vergence rate is the important characteristic of this tech-
nique [35]. PSO has the exibility than other heuristic
algorithms to control the balance between the global and
local configuration of the search space. This unique fea-
ture of PSO vanquishes the premature convergence prob-
lem and enhances the search capability. Also unlike the
traditional methods, the solution quality of this technique
does not depend on the initial population. Starting any-
where in the search space, PSO algorithm ensures the
convergence of the optimal solution. The following is a
brief introduction to PSO [36]. In the current research, the
process of PSO technique can be summarized as follows
Initial positions of pbest(personal best of agent i)
and gbest are (group best) varied. However, using the
different direction of pbest and gbest, all agents
piecemeal receive near-by the global optimum.
Adjustment of the agent position is perceived by the
position and velocity information. However, the me-
thod can be used to the separate problem applying
grids for XY position and its velocity.
Didn’t have any incompatibilities in searching proce-
dures even if continuous and discrete state variables
are utilized with continuous axes and grids for XY po-
sitions and velocities. Namely, the method can be ap-
plied to mixed integer non-linear optimization prob-
lems with continuous and district state variables easily
and naturally.
The above statement is based on using only XY axis
(two dimensional spaces). Thus, this method can be
easily employed for n-dimensional problem.
The modied velocity and position of each particle can
be calculated using the current velocity and the distances
from the pbestj,g to gbestg as presented in the following
equations [38]:
(1) ()()
22 ,
gjg jg
crgbest x
 
 
(1) (1)
1,2, and 1,2,.
jgjg jg
with jngm
where n is the number of particles in the swarm; m is the
number of components for the vectors
, t is the
number of generation (iteration); ()
is the gth compo-
nent of the velocity of particle j at iteration t
min( )max
 (6)
where c1 and c2 are two positive constants, called cogni-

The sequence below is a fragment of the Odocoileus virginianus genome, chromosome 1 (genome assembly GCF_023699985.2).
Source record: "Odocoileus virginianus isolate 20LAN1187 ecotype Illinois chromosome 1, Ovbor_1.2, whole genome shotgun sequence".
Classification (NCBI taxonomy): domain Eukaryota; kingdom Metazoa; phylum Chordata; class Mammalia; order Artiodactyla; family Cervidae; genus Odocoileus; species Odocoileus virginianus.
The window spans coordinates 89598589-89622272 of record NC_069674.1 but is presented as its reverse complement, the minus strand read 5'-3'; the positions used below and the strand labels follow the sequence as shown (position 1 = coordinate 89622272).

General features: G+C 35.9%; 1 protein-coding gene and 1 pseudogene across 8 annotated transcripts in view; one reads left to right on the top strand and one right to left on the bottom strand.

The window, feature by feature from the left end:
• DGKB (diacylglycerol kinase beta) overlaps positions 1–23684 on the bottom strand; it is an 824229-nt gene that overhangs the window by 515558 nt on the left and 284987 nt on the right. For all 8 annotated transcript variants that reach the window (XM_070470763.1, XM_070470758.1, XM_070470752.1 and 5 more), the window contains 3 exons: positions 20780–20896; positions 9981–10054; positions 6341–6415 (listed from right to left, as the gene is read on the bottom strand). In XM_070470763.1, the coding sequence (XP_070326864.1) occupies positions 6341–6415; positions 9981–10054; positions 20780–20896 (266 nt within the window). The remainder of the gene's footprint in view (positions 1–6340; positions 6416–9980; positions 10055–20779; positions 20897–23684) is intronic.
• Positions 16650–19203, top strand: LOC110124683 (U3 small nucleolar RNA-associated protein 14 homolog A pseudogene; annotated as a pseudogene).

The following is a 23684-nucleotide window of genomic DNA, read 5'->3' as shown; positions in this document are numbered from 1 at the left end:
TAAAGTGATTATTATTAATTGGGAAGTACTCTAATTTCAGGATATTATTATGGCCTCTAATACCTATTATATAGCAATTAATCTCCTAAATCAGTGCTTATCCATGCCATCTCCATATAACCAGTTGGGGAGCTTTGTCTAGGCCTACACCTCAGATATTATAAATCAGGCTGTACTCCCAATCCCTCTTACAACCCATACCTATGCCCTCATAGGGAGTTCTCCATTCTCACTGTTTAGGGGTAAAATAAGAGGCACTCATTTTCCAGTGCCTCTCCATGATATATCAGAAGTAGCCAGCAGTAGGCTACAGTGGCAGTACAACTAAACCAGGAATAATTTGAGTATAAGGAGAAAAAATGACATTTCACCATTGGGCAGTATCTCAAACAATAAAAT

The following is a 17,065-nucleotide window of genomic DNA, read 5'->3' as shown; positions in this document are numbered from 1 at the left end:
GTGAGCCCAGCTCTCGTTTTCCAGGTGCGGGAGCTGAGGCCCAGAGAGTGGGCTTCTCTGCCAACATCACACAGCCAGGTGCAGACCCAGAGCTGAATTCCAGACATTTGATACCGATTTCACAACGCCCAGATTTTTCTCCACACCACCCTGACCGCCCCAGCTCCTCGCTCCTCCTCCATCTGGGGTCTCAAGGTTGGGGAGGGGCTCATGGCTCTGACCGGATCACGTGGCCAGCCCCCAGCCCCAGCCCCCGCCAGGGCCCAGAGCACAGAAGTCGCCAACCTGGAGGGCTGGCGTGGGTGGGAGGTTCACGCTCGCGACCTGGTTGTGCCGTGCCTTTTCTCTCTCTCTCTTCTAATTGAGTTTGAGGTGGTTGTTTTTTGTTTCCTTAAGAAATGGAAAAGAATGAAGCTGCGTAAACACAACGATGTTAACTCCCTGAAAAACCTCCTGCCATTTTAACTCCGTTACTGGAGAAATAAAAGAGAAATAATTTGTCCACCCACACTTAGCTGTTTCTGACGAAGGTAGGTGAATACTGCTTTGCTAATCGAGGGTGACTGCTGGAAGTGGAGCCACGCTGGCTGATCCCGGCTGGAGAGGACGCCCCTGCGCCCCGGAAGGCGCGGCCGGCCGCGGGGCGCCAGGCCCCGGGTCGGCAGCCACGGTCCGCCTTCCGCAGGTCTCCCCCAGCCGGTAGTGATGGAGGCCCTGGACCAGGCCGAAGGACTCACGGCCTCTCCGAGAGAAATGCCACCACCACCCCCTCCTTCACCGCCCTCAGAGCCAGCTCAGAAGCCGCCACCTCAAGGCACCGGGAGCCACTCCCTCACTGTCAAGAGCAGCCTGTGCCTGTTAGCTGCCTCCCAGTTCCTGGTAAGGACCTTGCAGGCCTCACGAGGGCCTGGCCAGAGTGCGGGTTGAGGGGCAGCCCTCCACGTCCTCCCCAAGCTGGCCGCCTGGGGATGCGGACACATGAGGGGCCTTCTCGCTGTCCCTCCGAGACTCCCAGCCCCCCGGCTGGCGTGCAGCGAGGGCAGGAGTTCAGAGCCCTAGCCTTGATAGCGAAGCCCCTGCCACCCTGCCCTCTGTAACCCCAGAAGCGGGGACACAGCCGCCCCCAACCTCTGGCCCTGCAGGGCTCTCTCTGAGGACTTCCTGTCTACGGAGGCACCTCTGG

tive and social parameters respectively. r1 and r2, are ran-
dom numbers, uniformly distributed in (0, 1). ()
is the
component of the position of particle at iteration t;
pbestj is the pbest of particle j; pbest is the pbest of the
gth j
w is the inertia weight, which produces a balance be-
tween global and local explorations requiring less itera-
tion on average to nd a suitably optimal solution. It is
determined by the following equation:
max min
w witer
 
where max is the initial weight, min is the nal weight,
iter is the current iteration number, is the maxi-
mum iteration number.
w w
it max
The particle in the swarm is represented by a
d-dimensional vector ,1 ,2,d
and its
rate of velocity is symbolized by another d-dimensional
,1 ,2
. The best previous posi-
tion of the jth particle is represented by
,1 j,2,
pbestpbest pbestpbest
. The index of
best particle among all of the particles in the population is
represented by the gbestg. In PSO, each particle moves in
the search space for seeking the best global minimum (or
maximum). The velocity update in a PSO comprises of
three parts; namely cognitive, momentum and social parts.
The performance of PSO algorithm depends upon the
balance among these parts. The parameters c1 and c2 de-
termine the relative pull of pbest and and the
parameters r1 and r2 help in stochastically varying these
Ultimately the flowchart of proposed optimization al-
gorithm is shown in Figure 4.
4. Simulation Results
To assess the coordinated control AVR and PSS, three
different operating positions with different Fault Clear-
ing Time (FCT) are considered, which are exhibited in
Table 1.
4.1. Nominal Loading
A 3-phase fault located at sending bus and triggered at t =
1 sec, then be cleared after 0.262 sec (FCT = 1.262 sec).
PSO technique is employed to coordinate among AVR
and PSS controllers, and also to optimal tune the parame-
ters of these devices. Optimal parameters of AVR and
PSS are presented in Table 2.
The system responses under this severe disturbance are
presented in Figures 5-7. These figures approve the co-